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The All Out Photo Award Focuses on Struggle And Adversity

The All Out Photo Award Focuses on Struggle And Adversity

The All Out Photo Award offers a voice for the LGBT+ community.

Attacks on the LGBT+ community are sadly not uncommon. Members of the community often share their stories of abuse, discrimination, and violence. Amongst the LGBT+ community are photographers, and many of them tell their stories through visual documentation. Now, alongside MTV, global movement All Out is giving them a platform to share their stories in the form of a 2021 photography award.

The All Out Photo Award is accepting entries until June 11th. Winners will receive $1,000 and a host of media opportunities to show their work.

Before the deadline, we caught up with one of the judges, Mengwen Cao. They are a Chinese queer photographer and artist based in New York. Cao was more than happy to answers our questions about the up and coming award.

Phoblographer: What does it feel like to be part of the judging panel for the All Out Photo Award?

Mengwen Cao: I feel honored and excited to be part of the judging panel with other talented queer photographers and artists.

I admire what All Out does for the LGBTQ community, how they connect local stories to the global audience. I’m curious to see the submissions from all over the world and from all the different perspectives, literally and figuratively.

Phoblographer: What kind of imagery and visual storytelling tend to catch your eye?

Mengwen Cao: The ones that feel authentic, nuanced and unique. I believe our lens is an extension of our eyes and our hearts. I am always looking for the heart-to-heart connection when I see work. It usually shows in the intention and care put in the work. That, for me, is more important than technical precision.

Phoblographer: The categories the All Out Photo Award are Resisting, Supporting, and Healing. What do all three represent for you in regards to the LGBT+ Community?

Mengwen Cao: For me, these three are interconnected. We are creating a healthy and generative culture of love, compassion and resilience. Resisting means recognizing the global reality and fighting for what we believe in.

Supporting means building a supportive and diverse network and root daily practice in care. Healing means recovering from past trauma and actively building a future we want to live in with thoughtfulness, patience and imagination.

Phoblographer: From your perspective, why do you feel this type of photography award is important in our current time?

Mengwen Cao: Because images can be a powerful common language to connect with the global audience on an emotional level, to raise awareness of love and equality, inspire people to ask questions and imagine what’s possible.

Phoblographer: The award will naturally attract photographers who are part of the LGBTQ community. But how do you feel about the way the community is currently represented across the photo industry?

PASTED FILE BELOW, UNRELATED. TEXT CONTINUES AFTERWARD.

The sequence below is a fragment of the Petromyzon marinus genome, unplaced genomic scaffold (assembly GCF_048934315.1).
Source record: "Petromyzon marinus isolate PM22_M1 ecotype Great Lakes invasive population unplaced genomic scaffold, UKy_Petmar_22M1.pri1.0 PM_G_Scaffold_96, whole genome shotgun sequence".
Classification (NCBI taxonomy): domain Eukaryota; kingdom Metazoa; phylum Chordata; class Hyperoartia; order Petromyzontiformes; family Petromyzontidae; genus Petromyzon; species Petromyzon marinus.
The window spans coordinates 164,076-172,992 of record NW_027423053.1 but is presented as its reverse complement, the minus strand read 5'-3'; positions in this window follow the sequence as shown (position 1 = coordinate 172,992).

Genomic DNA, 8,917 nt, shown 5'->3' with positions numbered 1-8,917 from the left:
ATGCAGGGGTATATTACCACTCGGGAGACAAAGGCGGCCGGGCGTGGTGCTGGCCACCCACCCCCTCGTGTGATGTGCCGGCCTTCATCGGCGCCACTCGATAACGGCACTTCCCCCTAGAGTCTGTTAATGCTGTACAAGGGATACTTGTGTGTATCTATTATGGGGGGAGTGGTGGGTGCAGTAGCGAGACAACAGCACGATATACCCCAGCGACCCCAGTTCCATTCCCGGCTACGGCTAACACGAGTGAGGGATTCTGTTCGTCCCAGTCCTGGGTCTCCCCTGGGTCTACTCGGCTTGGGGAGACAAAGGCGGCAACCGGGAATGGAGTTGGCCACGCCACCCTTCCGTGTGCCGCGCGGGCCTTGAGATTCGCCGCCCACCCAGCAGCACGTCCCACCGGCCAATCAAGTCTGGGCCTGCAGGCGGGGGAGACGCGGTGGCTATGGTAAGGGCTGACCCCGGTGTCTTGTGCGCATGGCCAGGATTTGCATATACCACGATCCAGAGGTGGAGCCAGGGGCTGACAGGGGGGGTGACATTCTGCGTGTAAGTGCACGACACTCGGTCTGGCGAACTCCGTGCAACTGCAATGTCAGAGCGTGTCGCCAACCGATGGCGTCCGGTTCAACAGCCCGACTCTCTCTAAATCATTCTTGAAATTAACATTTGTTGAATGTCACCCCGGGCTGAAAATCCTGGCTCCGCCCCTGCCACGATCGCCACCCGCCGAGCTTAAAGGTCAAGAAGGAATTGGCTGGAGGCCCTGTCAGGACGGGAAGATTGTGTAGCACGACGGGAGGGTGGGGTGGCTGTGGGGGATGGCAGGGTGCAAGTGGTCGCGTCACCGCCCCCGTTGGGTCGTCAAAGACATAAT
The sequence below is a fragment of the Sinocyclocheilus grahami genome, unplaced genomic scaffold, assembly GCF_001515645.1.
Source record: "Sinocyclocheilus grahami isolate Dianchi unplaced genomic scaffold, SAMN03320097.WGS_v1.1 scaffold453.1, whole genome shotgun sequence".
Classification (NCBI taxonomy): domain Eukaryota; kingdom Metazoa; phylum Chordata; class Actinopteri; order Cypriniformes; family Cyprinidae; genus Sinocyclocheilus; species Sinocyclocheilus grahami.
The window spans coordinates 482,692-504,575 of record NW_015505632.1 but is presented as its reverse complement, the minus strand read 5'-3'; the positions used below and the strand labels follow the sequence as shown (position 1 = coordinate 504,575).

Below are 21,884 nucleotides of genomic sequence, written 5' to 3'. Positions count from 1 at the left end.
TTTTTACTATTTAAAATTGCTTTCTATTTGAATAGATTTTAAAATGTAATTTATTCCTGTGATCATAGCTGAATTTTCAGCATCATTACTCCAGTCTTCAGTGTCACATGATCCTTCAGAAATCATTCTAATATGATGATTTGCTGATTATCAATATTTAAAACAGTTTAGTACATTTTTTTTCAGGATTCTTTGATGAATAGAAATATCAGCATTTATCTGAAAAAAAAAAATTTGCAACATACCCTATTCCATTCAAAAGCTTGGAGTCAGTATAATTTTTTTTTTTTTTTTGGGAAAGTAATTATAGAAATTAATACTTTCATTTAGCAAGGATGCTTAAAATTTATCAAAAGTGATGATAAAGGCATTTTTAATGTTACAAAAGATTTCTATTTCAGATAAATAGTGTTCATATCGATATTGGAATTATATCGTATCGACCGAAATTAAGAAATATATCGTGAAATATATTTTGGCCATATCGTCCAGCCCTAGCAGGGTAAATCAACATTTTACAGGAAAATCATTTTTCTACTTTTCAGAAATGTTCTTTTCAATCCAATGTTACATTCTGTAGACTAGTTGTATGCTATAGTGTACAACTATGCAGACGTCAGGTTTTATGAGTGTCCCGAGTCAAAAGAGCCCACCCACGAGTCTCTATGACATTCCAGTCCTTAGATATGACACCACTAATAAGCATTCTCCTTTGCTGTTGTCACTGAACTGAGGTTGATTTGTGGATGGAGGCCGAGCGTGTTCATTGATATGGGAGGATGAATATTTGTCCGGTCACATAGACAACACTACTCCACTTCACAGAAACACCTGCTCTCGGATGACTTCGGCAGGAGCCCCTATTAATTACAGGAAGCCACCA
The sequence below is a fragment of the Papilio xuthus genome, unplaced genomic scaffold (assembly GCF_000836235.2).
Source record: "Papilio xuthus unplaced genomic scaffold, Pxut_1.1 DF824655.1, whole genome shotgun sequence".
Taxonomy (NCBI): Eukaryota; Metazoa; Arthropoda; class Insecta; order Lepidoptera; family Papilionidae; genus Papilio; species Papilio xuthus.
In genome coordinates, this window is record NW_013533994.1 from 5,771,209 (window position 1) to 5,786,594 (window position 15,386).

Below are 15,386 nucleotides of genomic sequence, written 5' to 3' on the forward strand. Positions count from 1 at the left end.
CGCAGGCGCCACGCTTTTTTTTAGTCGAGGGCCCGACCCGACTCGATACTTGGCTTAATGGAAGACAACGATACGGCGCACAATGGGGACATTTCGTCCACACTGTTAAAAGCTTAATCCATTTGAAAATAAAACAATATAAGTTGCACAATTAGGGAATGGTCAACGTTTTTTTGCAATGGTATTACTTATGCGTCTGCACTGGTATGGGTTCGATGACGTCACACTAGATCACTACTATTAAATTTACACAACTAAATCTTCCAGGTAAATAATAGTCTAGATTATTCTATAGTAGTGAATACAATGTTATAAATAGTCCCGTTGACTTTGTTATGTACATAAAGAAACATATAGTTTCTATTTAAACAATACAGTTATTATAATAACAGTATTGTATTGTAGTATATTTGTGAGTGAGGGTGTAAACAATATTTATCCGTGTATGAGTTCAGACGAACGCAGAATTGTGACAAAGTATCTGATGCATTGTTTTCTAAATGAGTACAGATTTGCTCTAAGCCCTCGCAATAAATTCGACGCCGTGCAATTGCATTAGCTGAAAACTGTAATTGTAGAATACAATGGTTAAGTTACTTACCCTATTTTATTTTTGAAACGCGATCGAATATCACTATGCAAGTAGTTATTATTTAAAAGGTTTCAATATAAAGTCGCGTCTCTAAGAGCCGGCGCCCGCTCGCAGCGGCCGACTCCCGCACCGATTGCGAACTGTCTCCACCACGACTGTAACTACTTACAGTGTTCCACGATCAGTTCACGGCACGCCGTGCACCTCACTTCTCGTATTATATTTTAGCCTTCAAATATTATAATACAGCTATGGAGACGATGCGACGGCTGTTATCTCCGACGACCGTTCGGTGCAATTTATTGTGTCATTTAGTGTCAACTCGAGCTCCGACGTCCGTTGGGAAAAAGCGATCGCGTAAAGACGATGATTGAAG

Mengwen Cao: I think the media industry has changed a lot, but we still need more multifaceted and nuanced representations of the LGBTQ community. We see a lot of extreme stories of our community in our highest or lowest point. It’s nice to see us being glamorous at parties. It’s alarming to see us in oppressed situations fighting for our rights. What about all the space in between? Being queer is one layer of our identity. We are human beings just like everyone else, who are going through this complicated thing called life. So I also want to see how we live and how we love assuming our existence is normalized and valued.

Phoblographer: You identify as non-binary. Can you please tell us how this impacts your own experience in the photo industry?

Mengwen Cao: As a Chinese queer immigrant living in the United States working in the photo industry, I learnt the importance of self-respect and embracing change. I often find myself to be the only one with my specific identity in a room. At the beginning, it was easy to feel trapped in these labels and question my sense of belonging. But over time, I learnt to wear these labels proudly because they are part of me, and they make me who I am.

My embodied experience as a nonbinary person navigating this world, influneces how I see and how I make work. The more I show up with my frame visually and narratively, the more I can break free from the stereotypes that were imposed on me. Having experienced different forms of oppression because of my identity, I am embracing the power of vulnerability and tenderness. When I work with others, I try to lend that piece of understanding to others as well.

Phoblographer: When the winners are selected, what do you hope the competition will achieve for both them and the message their work sends?

Mengwen Cao: I hope they can celebrate themselves and their achievements and use this platform to spread messages of love and equality. I also hope they know competitions do not define them. You make images because you know that’s in your blood, because you know you are expressing your true self, documenting history and building better futures.

Phoblographer: As a judge, what message of inspiration do you have for those who are unsure about whether or not to enter their work?

Mengwen Cao: Why not? What would you say to your best friend if they want to enter the competition?

What if you are your best friend? Show us what you see. There’s nothing to lose. I look forward to seeing the world through your eyes!

Photographers have until June 11th to submit their work. You can enter the competition here.